Want to really understand Charlotte? Go for a City Walk


Did you know the statue of Captain James Jack on the Little Sugar Creek Greenway is facing Philadelphia?

Have you had a chance to tour one of Charlotte’s newest neighborhoods, you know, the one that’s LEED certified and is serving as a model of mixed-income development?

OK, OK, what about this: When’s the last time you wandered among the tree-canopied campus at Johnson C. Smith University, looking at the old and new together?

Calling all Charlotte newbies, Charlotte natives, or somewhere in between: The UNC Charlotte Urban Institute’s Plan Charlotte is hosting City Walks, which are free, public walking tours throughout the city’s various neighborhoods every weekend during the month of May.

Visitors explore Enderly Park in 2016.

Whether you know a little or a lot about your city, there is no shortage of things one could see on these tours. So we pulled together four of the must-see stops (go here to see all of the walks and to register):

(1) Johnson C. Smith University campus.

Kay Peninger, President and CEO of The Charlotte Museum of History, said these buildings are some of the most spectacular sites in Charlotte and a definite must-see.

“The quad at Johnson C. Smith University is significant because these buildings were built at a time of Jim Crow segregation and are a testament to the determination of African Americans to receive an education,” she said.

Walking Tour of Johnson C. Smith University and Nearby Neighborhoods: Saturday, May 13, 1:30-3:30 p.m. Meet at First Baptist Church West, 1801 Oaklawn Avenue.

(2) Munching tours.

By the time you see this, it may already be too late — these tours tend to fill up quickly.

“That was the very first walk we began with in 2012,” said Mary Newsom of the UNC Charlotte Urban Institute. “Every year since then, they have been full.”

The first two tours are full but a third tour has been added, and it still had some room at the time of publication. Participants show up with empty stomachs and a desire to taste cuisine from Greece, China, the Caribbean and more.

Grove Park Munching Tour: Saturday, May 6, 4-6 p.m. Meet at the Ascension sculpture, corner of Sharon Amity Road and East W.T. Harris Boulevard.

(3) Little Sugar Creek Greenway.

Historian Scott Syfert will lead this walk along the greenway, discussing the statues along the way. A few tidbits to look for: “Note that Captain Jack is turning north, towards Philadelphia,” Syfert said.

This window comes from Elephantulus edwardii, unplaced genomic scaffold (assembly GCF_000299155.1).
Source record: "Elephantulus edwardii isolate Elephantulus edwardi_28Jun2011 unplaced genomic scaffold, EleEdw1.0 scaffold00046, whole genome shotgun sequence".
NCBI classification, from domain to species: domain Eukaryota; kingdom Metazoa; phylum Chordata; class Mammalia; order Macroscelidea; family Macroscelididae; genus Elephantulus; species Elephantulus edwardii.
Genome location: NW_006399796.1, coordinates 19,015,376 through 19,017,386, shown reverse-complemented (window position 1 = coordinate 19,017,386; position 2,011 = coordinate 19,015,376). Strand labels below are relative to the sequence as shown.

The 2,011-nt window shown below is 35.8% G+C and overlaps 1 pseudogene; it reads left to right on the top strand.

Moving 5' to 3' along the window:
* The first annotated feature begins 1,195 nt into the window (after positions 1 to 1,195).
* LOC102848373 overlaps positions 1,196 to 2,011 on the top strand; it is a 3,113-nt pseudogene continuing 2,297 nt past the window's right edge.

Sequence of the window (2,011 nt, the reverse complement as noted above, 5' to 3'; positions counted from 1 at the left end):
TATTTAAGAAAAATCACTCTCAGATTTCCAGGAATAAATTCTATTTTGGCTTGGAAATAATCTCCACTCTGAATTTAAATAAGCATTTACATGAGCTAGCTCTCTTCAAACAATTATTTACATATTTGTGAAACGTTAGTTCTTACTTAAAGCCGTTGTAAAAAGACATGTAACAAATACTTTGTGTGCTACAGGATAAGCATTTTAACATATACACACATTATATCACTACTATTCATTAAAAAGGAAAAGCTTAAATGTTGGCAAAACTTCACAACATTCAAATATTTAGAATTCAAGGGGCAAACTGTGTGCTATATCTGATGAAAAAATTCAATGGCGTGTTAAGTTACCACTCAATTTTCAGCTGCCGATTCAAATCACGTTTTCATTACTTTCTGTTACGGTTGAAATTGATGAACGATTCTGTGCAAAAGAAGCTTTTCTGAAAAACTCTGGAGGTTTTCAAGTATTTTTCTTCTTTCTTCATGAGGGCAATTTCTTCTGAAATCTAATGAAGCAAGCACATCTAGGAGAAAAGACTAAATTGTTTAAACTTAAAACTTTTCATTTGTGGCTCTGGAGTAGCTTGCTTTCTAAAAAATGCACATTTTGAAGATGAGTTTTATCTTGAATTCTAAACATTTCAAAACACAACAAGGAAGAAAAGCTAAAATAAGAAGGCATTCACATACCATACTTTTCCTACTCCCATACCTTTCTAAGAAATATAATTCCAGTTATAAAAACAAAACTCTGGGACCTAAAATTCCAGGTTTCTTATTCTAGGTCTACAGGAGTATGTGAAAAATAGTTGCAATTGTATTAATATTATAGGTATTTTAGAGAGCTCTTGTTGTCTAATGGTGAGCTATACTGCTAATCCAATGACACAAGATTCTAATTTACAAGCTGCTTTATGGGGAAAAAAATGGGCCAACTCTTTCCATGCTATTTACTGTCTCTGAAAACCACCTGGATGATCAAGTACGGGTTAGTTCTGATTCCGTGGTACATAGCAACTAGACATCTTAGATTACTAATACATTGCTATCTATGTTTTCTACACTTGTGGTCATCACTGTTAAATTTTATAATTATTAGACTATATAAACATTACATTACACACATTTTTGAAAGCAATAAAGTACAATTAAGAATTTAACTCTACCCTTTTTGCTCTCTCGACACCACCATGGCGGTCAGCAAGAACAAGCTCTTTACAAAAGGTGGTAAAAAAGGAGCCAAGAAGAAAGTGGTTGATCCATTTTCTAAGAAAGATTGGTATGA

Also, he said, “Banstre Tarleton wrote, ‘The counties of Mecklenburg and Rowan were more hostile than any others in America.’

Trail of History along Little Sugar Creek Greenway: Sunday, May 7, 3 p.m.. Meet in front of the Philip L. Van Every Culinary Arts Center on the campus of Central Piedmont Community College, at Seventh Street and Kings Drive.

(4) Hebrew Cemetery and Brightwalk.

Combine the old and new with stories about those who rest in one of Charlotte’s oldest cemeteries, followed by a tour of one of the Queen City’s newest neighborhoods. Tours will be led by Historian Tom Hanchett and Brian Yesowitch, president of Hebrew Cemetery Association.

Walking Tour of Hebrew Cemetery and Brightwalk: Sunday, May 14, 1-3 p.m. Meet at Hebrew Cemetery, 1801 Statesville Avenue.

Revolution Park resident John Howard shows a City Walk group the neighborhood community garden along a greenway beside Irwin Creek.

Does one need to be a history buff to appreciate these tours? Of course not, Newsom said.

“Keep in mind history doesn’t necessarily mean the Revolutionary War — it could mean what happened in 1990,” she said.

And if you’re a couch potato, not to worry: This isn’t going to count for your day’s cardio.

“Your Fit Bit will not log a lot of distance on these,” Newsom assured.

City Walks has a relationship with the international organization janeswalk.org. Sign up here for one of the walks.

Photos: Claire Apaliski, UNC Charlotte Urban Institute


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